Kauai economy roaring away
But many people are hurting because of the higher price of housing
With construction projects on the horizon for years to come and tourist spending that rose this year despite 40 straight days of rain, Kauai's economy looks strong for the near future.
That's according to Leroy Laney, economics consultant to First Hawaiian Bank, who was slated to tell community members the good news last night at the bank's 32nd annual business outlook forum.
Laney said that 2006 will be the state's and Kauai's 10th straight year of growth, although it might be a bit lower than previous years.
One of the main things holding back Kauai's economy, Laney's prepared remarks said, is the expanding economy itself, which has created a lack of workers.
Kauai's unemployment is 2.5 percent, just under the state level of 2.6 percent.
According to Laney's prepared remarks, with housing prices up 28 percent in 2005 on top of 37 percent in 2004 and inflation up to a painful level of 4 percent this year, workers have been pushed off the Garden Isle due to higher costs of living. That's led to less job creation, he added.
School enrollments across Kauai have been down as well over the past few years, Laney said.
"It's often the households with younger children that are hit the hardest by the lack of home affordability," Laney added.
But the real estate market is beginning to change across the state, he said. Following nationwide trends, the housing market on Kauai has begun to cool, and an actual drop in prices is possible, he added.
Currently, though, while the number of single-family homes sold is down from previous years, almost 30 percent from the same period a year earlier, housing prices remain high.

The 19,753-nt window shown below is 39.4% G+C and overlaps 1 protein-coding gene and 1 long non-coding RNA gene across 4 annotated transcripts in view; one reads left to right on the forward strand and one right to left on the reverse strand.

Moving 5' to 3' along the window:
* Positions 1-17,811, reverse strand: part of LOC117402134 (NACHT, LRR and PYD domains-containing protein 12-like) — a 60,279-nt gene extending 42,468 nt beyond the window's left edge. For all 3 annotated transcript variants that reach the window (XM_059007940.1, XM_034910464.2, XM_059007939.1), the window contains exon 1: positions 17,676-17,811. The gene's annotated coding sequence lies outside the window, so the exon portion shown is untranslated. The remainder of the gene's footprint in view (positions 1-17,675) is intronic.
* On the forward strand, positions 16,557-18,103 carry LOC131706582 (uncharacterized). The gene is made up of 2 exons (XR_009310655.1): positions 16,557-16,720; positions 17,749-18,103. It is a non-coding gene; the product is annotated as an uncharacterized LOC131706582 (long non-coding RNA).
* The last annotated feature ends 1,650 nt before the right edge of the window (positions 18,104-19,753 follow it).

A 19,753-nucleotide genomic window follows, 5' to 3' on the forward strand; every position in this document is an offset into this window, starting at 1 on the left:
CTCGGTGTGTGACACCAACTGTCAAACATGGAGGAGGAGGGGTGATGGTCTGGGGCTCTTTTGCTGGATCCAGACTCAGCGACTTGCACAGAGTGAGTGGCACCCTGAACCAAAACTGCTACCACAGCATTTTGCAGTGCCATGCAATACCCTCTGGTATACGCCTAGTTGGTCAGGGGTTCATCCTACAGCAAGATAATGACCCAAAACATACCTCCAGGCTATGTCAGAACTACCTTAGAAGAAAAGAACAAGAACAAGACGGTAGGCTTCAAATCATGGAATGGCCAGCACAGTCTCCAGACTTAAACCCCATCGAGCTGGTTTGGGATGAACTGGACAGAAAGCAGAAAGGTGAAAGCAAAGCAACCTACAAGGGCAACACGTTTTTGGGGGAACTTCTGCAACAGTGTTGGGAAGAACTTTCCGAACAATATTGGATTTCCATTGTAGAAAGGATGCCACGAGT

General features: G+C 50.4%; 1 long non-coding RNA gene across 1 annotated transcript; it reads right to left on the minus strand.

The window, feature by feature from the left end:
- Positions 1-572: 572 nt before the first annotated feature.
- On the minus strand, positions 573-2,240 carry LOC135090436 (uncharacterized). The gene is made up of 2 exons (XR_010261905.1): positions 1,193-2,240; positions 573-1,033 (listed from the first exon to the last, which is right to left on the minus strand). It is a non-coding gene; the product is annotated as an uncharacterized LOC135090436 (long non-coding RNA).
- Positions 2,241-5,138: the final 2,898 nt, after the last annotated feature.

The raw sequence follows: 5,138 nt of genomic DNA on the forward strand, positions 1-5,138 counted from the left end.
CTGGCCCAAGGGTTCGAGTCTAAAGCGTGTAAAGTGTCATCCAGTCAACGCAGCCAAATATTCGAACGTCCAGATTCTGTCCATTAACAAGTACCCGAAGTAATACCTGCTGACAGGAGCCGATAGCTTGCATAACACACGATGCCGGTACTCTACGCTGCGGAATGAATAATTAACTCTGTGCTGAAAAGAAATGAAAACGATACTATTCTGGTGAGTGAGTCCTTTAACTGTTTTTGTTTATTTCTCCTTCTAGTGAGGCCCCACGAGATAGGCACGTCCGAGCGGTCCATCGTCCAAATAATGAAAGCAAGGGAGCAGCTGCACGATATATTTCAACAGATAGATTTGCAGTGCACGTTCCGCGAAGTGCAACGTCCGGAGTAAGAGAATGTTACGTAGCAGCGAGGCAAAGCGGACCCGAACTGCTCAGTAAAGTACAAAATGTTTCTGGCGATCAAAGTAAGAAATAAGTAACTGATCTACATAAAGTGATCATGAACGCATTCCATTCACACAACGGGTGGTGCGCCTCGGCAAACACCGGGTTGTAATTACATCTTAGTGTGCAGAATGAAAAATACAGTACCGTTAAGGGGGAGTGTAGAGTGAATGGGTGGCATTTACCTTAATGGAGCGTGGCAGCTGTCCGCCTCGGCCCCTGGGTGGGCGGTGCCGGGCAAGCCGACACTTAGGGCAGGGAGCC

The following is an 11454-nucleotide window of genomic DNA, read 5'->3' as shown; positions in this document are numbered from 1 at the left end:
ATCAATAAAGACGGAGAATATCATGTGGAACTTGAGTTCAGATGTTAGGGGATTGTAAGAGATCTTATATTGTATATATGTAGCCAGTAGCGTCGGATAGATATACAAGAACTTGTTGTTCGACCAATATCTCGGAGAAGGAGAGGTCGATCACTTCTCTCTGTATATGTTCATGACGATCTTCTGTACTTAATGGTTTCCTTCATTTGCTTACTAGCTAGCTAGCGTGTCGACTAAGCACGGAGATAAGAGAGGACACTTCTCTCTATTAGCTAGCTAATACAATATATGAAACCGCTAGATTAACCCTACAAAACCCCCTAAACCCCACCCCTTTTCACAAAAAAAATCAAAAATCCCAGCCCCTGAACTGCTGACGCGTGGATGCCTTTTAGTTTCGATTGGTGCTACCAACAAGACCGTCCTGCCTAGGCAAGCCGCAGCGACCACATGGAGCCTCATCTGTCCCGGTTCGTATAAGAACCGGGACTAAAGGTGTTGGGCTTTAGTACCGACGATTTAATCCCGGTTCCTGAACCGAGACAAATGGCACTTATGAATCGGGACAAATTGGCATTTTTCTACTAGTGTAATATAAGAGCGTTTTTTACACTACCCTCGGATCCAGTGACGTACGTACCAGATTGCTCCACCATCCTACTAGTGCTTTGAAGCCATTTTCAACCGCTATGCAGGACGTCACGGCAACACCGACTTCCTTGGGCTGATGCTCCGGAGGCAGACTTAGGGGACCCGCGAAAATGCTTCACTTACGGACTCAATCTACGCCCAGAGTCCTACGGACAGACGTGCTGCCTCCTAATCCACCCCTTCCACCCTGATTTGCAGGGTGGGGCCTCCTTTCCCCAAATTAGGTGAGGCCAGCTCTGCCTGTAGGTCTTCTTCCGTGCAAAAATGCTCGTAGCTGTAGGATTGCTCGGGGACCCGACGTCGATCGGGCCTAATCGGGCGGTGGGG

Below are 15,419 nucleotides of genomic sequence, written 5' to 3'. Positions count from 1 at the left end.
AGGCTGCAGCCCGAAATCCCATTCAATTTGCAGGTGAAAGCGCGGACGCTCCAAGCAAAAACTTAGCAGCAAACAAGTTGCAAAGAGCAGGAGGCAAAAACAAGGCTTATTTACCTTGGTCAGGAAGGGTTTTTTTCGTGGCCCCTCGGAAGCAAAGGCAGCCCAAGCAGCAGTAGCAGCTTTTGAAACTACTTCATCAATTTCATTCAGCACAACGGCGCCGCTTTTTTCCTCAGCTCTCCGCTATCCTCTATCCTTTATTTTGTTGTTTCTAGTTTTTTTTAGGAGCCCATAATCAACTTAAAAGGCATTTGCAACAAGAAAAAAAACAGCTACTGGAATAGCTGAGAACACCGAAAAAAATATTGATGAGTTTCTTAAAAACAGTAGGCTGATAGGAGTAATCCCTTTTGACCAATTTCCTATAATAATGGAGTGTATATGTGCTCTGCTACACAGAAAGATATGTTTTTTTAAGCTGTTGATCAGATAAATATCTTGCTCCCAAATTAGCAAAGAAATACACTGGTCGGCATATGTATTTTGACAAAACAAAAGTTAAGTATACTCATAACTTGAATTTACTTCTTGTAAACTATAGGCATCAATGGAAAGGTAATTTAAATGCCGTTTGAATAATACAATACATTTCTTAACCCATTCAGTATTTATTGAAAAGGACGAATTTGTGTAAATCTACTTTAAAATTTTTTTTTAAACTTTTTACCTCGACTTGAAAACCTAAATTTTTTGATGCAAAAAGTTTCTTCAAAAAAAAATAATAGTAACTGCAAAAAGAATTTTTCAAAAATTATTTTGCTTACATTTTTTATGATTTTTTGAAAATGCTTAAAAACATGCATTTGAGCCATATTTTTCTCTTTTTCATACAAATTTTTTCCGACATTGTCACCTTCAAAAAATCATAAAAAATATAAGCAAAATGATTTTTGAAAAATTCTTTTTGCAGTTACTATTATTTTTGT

"The speculators are mostly gone," he said, "and those wanting a home to live in have been on the sidelines more, watching prices closely."
Despite the change in the market, construction is still booming, with such projects as the 1,500-unit Kukuiula development near Poipu.
While the 10-year expansion is showing signs of a slowdown, Laney said, and attitudes are turning negative toward growth, the projects already under way will keep contractors busy for a while.
Elsewhere on Kauai, agriculture will get a boost with the reopening of the Tropical Fruit Disinfestation Facility in Lihue, slated to be running next year.
"The main beneficiary will be papayas, but other tropical fruits may benefit," Laney said.
And an ethanol plant, proposed by Gay & Robinson, Kauai's lone sugar plantation, could begin converting sugar to the fuel additive as early as 2008, Laney added.
Elsewhere, crafts workers got a boost with the creation of the "Kauai Made" label earlier this year, which will help market locally made goods.
And the Pacific Missile Range Facility, which Laney said is often overlooked as an important part of Kauai's economy, will get its own boost next year when it becomes the primary testing ground for the Army's Terminal High-Altitude Area Defense ground-based missile defense system.